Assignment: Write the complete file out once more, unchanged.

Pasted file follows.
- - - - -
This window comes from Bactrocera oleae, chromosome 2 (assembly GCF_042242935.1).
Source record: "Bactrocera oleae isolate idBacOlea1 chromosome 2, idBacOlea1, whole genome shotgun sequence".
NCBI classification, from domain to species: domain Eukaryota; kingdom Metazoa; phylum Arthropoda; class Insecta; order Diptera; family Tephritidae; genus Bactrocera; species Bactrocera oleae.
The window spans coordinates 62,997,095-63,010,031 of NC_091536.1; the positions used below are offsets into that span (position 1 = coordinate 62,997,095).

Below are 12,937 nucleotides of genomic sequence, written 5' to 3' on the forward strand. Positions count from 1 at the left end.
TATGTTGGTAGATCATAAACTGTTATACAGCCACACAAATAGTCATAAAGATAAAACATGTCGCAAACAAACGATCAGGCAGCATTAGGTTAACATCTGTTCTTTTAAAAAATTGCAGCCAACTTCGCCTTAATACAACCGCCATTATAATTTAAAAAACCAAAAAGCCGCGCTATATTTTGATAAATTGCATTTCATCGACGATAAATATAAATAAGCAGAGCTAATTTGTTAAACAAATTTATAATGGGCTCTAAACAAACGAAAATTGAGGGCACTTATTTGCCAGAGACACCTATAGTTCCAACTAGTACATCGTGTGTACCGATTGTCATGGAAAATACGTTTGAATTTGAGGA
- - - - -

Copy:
This window comes from Bactrocera oleae, chromosome 2 (assembly GCF_042242935.1).
Source record: "Bactrocera oleae isolate idBacOlea1 chromosome 2, idBacOlea1, whole genome shotgun sequence".
NCBI classification, from domain to species: domain Eukaryota; kingdom Metazoa; phylum Arthropoda; class Insecta; order Diptera; family Tephritidae; genus Bactrocera; species Bactrocera oleae.
The window spans coordinates 62,997,095-63,010,031 of NC_091536.1; the positions used below are offsets into that span (position 1 = coordinate 62,997,095).

Below are 12,937 nucleotides of genomic sequence, written 5' to 3' on the forward strand. Positions count from 1 at the left end.
TATGTTGGTAGATCATAAACTGTTATACAGCCACACAAATAGTCATAAAGATAAAACATGTCGCAAACAAACGATCAGGCAGCATTAGGTTAACATCTGTTCTTTTAAAAAATTGCAGCCAACTTCGCCTTAATACAACCGCCATTATAATTTAAAAAACCAAAAAGCCGCGCTATATTTTGATAAATTGCATTTCATCGACGATAAATATAAATAAGCAGAGCTAATTTGTTAAACAAATTTATAATGGGCTCTAAACAAACGAAAATTGAGGGCACTTATTTGCCAGAGACACCTATAGTTCCAACTAGTACATCGTGTGTACCGATTGTCATGGAAAATACGTTTGAATTTGAGGA